(Time Out write an article about the workshops: here)

There were three bags of scraps to choose from: small pieces, medium pieces, large pieces. One at a time we chose a piece blindly and sewed it to the next piece we drew out of the bag.

The only rules:
--you have to use what you grab, even if you hate the color and you are certain it will ruin everything

--you have to choose the path of least resistance (don't get fancy--match the piece to the other piece the obvious way)

the sewing machines we used:
It was exhilarating because you were not "in control" and you didn't know what would happen next. But miraculously, by the end of the class, we'd each sewn 5 or 6 squares... and they were all of them stunning. The pieces of material you hated because essential to the design. It all worked. 

Here is what I ended up with, my four squares...
This workshop is a wonderful way to get unstuck, to remember what it's like to play--and then come back to your writing or your art with the same playfulness and trust and discovery.

Thank you Denyse!

To sign up for Denyse's class you can here.

Here are some photos I took... Here's where Denyse sews 
and all her lovely pins
and her inspiration wall (complete with British war poster)
her cool filing cabinets
cool material (everywhere you look is beautiful!)


Monday, April 30, 2012

are you a writer... or an author?


"Sit down and put down everything that comes into your head and then you're a writer. But an author is one who can judge his own stuff's worth, without pity, and destroy most of it."


Monday, April 23, 2012

Rules for Writing

"These are the rules I've picked up along the way to help me remain invisible when I'm writing a book, to help me show rather than tell what's taking place in the story" Elmore Leonard.


some favorite quotes from Elmore Leonard:
Style is the sound of the writing. 
Writing is rewriting.
It takes me 4 pages of writing to get 1 page I like.
It gets harder.

and another he quotes:
Words can get in the way of what you're trying to say. Joseph Conrad.

Monday, April 16, 2012

Becoming a writer: choose? or chosen?


"Becoming a writer is not a 'career decision' like becoming a doctor or a policeman. You don't choose it so much as get chosen, and once you accept the fact that you're not fit for anything else, you have to be prepared to walk a long, hard road for the rest of your days." Paul Auster (b.1947)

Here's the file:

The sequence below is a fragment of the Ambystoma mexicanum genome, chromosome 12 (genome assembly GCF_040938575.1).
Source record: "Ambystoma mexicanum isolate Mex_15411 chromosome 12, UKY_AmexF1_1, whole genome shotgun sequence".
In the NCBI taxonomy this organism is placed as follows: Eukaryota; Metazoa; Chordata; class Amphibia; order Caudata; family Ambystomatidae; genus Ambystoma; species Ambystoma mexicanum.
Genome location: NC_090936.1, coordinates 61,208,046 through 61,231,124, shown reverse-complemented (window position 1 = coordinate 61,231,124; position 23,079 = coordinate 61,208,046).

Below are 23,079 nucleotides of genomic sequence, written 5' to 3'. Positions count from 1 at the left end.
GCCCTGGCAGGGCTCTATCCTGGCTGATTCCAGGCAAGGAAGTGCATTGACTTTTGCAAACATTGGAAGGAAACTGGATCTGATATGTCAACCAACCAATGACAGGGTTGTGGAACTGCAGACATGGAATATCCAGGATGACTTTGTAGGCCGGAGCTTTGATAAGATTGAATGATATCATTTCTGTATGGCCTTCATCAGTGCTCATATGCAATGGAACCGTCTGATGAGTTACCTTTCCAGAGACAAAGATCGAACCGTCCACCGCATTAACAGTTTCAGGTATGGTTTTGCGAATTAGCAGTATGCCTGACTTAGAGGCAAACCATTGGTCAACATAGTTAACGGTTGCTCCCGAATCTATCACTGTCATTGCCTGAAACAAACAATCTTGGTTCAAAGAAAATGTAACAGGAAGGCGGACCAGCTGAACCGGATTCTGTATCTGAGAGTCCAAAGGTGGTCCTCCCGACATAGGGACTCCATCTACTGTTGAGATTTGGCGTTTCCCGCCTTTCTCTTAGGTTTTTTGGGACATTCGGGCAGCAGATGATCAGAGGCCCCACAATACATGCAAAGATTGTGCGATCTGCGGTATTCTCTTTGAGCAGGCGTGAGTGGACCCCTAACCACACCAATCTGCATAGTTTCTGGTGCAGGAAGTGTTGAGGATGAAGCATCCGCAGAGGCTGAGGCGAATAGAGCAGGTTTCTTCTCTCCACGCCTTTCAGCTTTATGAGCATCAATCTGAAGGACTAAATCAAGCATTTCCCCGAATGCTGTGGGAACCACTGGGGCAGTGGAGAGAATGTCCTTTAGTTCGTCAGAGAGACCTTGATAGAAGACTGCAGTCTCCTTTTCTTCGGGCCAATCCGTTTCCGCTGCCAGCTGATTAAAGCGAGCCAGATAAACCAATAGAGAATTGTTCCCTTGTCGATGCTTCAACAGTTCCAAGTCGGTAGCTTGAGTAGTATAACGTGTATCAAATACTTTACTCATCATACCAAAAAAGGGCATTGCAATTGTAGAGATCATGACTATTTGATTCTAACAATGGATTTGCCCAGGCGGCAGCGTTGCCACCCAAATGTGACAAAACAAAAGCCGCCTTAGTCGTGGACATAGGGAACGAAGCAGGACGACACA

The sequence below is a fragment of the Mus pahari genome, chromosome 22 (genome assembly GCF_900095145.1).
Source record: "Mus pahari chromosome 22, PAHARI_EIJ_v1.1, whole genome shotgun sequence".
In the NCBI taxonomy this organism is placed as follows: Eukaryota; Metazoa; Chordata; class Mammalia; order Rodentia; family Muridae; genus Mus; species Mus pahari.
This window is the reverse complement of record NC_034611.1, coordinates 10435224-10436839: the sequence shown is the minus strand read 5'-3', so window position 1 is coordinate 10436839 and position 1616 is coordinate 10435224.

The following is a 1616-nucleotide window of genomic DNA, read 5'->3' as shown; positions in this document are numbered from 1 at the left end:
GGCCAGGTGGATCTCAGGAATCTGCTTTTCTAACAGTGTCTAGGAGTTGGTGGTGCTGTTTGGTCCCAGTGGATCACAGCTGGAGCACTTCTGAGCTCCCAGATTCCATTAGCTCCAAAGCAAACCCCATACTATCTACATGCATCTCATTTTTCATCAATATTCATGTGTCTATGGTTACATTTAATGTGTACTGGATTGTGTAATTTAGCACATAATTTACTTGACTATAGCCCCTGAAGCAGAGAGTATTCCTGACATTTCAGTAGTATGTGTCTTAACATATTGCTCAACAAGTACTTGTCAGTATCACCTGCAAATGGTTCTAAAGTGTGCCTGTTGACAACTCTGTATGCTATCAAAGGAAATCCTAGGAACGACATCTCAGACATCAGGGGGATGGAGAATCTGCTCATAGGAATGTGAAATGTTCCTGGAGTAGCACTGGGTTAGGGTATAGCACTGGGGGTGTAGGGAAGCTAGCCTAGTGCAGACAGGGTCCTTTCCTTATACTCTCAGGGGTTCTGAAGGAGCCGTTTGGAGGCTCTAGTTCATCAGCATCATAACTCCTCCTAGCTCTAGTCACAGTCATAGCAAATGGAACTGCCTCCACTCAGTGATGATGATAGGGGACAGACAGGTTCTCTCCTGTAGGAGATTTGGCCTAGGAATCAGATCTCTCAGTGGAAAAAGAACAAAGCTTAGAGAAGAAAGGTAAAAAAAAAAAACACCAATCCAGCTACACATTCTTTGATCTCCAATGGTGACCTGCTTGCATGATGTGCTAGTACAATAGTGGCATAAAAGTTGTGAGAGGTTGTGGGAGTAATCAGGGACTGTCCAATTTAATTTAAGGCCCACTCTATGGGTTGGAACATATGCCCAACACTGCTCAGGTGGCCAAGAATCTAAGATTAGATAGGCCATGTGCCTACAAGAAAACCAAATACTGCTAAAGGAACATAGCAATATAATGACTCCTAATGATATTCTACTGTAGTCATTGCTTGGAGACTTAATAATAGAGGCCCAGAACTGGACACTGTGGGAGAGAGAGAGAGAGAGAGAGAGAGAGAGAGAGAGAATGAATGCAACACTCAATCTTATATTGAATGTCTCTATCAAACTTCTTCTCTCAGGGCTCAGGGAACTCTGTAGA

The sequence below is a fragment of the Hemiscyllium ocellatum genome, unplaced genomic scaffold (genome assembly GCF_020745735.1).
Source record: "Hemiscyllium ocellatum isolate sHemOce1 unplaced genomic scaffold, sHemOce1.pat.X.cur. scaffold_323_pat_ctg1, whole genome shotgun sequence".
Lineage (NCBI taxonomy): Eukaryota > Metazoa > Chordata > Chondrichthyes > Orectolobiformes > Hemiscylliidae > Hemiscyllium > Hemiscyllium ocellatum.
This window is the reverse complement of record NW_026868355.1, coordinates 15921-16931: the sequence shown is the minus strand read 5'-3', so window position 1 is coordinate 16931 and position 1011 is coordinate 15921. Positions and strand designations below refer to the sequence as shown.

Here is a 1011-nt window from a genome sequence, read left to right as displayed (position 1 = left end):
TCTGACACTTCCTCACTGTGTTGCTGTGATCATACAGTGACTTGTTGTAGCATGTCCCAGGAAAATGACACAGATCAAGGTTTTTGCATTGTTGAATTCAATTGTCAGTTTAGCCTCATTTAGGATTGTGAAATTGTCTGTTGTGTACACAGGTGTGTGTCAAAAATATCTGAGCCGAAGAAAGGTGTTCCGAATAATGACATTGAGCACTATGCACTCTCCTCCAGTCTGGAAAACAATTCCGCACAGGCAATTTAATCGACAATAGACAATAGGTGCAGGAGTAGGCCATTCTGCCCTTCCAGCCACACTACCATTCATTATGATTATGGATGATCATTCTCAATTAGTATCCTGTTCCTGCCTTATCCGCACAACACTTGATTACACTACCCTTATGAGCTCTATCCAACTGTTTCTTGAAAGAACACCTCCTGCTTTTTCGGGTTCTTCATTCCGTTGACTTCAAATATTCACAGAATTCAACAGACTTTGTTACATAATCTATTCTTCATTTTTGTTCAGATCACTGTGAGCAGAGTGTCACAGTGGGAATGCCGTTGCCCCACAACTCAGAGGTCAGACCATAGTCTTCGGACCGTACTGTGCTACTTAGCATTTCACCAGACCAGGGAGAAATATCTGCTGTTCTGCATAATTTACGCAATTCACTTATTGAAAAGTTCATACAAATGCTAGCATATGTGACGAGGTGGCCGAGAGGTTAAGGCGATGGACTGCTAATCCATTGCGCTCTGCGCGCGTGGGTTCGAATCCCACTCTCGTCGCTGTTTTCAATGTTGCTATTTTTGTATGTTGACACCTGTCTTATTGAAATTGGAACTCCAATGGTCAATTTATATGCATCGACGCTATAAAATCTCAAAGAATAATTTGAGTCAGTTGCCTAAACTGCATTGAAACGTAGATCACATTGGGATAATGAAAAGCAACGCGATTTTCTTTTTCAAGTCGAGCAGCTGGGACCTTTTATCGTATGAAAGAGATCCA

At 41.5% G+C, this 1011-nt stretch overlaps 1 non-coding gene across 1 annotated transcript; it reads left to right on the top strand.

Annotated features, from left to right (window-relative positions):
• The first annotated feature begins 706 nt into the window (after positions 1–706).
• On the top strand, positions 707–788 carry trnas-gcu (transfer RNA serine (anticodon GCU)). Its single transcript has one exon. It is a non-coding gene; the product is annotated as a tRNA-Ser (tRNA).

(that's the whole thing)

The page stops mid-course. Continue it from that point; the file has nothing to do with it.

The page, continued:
Monday, April 2, 2012

Writing is Boiling Down


"It's like boiling down. Four pages can go through six, eight, ten drafts to get down. The beginning is always rewritten much more than the rest, because it's the setting up of information as well as the telling of the story--that's always much harder to juggle." SUSAN MINOT

Writing--it's as much about what you take out as what you put in. 

Monday, March 26, 2012

Balancing writing and promoting--Billy Collins


When asked what Georgia's incoming poet laureate should keep in mind, Billy Collins said:

"The best thing you can do it writer really, really good poetry. You can be an advocate, but the best you can do to spread the word of poetry is to write really good poetry. the other thing is, [poet] Robert Hass called me up when I became poet laureate and he said, 'They're going to be pulling you, interviewing you to death, dragging you from one place to another. Just don't leave the place where you write your poetry. Don't give up that psychological spot here the poetry comes from because they will try to drag you out of there and make you a public figure.' Being a poet is a very private activity and you have to hold onto your solitude." 

What a great way to balance writing, with speaking about and promoting what you've written. You need to be out there reading from your work, and speaking. Publishers expect it--even require it.

But I love this reminder: your best work is writing, and the most important thing you can do is to hold onto your solitude where your writing came from in the first place.

Monday, March 19, 2012

Billy Collins on writing every day


"I'm a writer every day, but I don't write every day. Every day I'm looking for those ducks to land on the water, or something to nudge me toward the page. But I don't really have any compositional habits. I'm afraid it's still kind of a romantic view of writing. I have to wait for something to startle me rather than just hacking it out every day. But it doesn't take much to startle me. My stepdaughter, who was 16 a couple of years go, was doing all these drawings of princesses and fairy tale castles and fantasy stuff. Fair enough. But one day she came in with a little drawing of a scallion o a plate and I wrote a poem about it because I thought she was moving from one phase to another. She was moving out of fantasy into the simplicity of real things." Billy Collins

How freeing to read that Billy Collins doesn't write every day. If you're not one of those writers who writes every day (and hard as I try I'm really not)--you can feel guilty, like you're failing, not doing it right, not living up to your potential. You name it.

But perhaps that's too limited a view of what it means to be a writer. What if it's not about the typing or your desk or word counts or pages? What if it's actually about showing up. Whatever that means that day. Whether that means you're at your desk or out watching children in a playground--whatever you're doing--the point is you're showing up and being one on whom nothing is lost.

"I'm a writer every day but I don't write every day."

All I can say is, if Billy Collins can write the way he does and not write every day, then that's good enough for me.

Monday, March 12, 2012

To fill the page with a dream


"Day after day, season after season, I face a blank page and I have to fill it with a dream. That's my work. And we have a team like an orchestra, that makes it happen." Elbaz, designer at Lanvin